Dear Prudence,

Recently I heard my flatmate having sex. His fiancée is currently living in another country. I realize they could have an open relationship, but I think that’s unlikely because they both seem to have traditional views. They are getting married this summer. Should I tell her? I barely know her, and I don’t even really know my flatmate that well. He’s an acquaintance I pay rent with, not a friend. Part of me thinks their relationship problems are none of my business. I’m also selfishly reluctant to stir up problems in my home, since our contract here lasts for another 10 months. But am I morally obligated to tell her before they get married?

—The Walls Are Thin

There’s enough ambiguity here that I don’t think you have an obligation. Even seemingly traditional people sometimes have mutual understandings governing long-term relationships. These people aren’t part of your social circle, and you’re not going to be part of their lives or stand as witness to their commitment at their wedding. Once your lease is up, you will probably never see each other again, and whatever terms they decide to set for their marriage will be none of your concern. Pay your rent on time, clean up after yourself in the common spaces, and don’t worry about their (possible) problems.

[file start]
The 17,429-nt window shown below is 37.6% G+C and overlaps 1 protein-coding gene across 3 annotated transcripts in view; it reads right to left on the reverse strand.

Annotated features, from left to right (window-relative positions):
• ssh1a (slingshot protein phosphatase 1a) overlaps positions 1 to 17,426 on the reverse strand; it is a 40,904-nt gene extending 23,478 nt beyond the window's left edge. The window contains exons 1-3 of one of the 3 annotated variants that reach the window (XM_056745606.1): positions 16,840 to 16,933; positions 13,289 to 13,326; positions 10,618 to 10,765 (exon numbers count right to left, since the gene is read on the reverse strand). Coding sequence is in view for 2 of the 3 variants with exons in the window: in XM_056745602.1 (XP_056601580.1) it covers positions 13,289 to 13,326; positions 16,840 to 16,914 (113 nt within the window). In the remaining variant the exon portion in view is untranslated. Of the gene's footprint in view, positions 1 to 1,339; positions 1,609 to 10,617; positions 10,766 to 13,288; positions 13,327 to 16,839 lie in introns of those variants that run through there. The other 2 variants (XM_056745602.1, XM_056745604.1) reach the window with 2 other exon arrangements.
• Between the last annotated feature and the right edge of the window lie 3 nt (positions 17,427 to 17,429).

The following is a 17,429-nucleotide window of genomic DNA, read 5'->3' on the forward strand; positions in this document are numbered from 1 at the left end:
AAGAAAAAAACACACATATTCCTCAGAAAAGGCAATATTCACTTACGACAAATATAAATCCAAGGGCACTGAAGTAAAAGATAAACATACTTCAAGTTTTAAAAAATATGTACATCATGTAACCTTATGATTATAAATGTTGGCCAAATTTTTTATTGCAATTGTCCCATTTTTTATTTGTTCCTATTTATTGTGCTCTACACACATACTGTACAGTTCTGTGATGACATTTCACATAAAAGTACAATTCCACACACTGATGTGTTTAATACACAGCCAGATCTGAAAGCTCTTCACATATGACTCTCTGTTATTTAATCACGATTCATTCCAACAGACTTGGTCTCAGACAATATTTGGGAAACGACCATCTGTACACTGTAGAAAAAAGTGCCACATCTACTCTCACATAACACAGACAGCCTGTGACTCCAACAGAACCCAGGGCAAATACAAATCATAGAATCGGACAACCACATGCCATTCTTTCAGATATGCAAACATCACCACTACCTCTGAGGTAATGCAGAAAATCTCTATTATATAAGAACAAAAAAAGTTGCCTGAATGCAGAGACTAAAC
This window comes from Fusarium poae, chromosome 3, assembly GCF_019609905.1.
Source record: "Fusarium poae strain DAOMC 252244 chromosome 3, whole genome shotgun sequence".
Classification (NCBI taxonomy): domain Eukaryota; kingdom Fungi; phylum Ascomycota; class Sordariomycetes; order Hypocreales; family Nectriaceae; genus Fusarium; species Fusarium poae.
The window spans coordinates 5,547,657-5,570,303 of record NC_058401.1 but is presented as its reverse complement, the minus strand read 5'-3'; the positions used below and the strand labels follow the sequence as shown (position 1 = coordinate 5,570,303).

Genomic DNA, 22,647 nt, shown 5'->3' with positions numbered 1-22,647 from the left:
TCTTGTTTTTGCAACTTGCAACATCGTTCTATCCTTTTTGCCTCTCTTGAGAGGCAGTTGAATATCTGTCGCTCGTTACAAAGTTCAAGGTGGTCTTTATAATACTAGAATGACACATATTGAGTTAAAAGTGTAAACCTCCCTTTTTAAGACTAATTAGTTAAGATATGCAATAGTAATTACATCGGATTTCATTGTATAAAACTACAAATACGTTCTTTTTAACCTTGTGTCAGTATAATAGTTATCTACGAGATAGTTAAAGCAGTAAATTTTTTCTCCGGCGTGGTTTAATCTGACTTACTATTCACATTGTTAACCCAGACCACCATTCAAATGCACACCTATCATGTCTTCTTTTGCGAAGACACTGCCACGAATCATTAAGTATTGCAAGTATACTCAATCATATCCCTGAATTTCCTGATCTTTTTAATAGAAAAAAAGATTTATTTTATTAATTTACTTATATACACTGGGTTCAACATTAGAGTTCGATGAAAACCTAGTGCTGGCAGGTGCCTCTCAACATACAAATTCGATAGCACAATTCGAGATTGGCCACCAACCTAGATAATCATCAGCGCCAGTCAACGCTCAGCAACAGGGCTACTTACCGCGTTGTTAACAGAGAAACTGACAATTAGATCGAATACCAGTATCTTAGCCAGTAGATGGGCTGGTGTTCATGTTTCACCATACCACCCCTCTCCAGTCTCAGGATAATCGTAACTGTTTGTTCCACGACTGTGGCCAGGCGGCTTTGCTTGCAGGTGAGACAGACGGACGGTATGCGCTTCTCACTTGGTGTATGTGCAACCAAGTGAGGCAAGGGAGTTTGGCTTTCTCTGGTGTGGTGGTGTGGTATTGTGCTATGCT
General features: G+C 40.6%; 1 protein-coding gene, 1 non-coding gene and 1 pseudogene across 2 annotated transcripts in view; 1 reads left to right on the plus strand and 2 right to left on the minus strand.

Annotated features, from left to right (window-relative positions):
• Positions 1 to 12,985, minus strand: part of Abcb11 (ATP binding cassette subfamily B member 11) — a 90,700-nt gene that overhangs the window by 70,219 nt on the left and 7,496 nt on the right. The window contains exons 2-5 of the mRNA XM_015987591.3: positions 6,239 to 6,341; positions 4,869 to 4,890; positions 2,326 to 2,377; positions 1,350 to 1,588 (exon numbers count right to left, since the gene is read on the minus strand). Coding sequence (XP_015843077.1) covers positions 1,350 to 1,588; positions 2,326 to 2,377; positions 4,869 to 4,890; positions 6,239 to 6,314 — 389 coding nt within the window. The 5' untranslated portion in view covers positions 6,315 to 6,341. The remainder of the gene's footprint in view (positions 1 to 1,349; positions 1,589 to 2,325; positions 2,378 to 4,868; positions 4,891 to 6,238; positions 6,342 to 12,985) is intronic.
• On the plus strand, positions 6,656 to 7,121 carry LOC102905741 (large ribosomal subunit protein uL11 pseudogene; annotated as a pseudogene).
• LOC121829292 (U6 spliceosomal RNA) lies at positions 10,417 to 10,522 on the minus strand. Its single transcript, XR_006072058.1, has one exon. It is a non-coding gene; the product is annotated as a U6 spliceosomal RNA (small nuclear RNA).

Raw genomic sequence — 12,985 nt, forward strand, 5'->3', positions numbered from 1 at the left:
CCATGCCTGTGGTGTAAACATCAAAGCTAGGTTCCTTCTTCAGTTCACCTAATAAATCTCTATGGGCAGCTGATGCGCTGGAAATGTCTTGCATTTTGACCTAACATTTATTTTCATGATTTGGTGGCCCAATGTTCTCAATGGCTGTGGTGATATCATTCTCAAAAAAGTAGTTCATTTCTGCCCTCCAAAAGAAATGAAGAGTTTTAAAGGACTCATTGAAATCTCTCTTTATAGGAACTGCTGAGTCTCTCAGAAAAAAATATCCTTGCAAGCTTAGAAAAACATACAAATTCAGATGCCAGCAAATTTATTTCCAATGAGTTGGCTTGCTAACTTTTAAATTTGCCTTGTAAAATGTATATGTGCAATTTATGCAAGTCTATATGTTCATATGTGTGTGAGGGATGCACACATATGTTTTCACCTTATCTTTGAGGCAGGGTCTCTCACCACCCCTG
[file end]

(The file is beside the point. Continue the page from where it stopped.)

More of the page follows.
Catch up on this week’s Prudie.

More Advice From How to Do It

My girlfriend of nine years and I are opening our relationship, slowly and with plenty of communication. From this communication I’ve learned she wants to see both men and women, and I’m happy for her to do that. When I mentioned that I wanted to do the same—that is, try things out with guys for the first time, as well as with women—she seemed taken aback and finally admitted that the idea of me with guys made her uncomfortable. She acknowledged the double standard but said the thought of me with a man really bothers her. She pointed out that I already knew about her interest in women but I had never mentioned any interest in guys, which is true. (I doubt I’m more than bi-curious, but this seemed like a good time to find out!) We both know there are a lot of retrograde ideas at work in her reaction, and she wants to get past it. Do you have any advice for helping her get over it?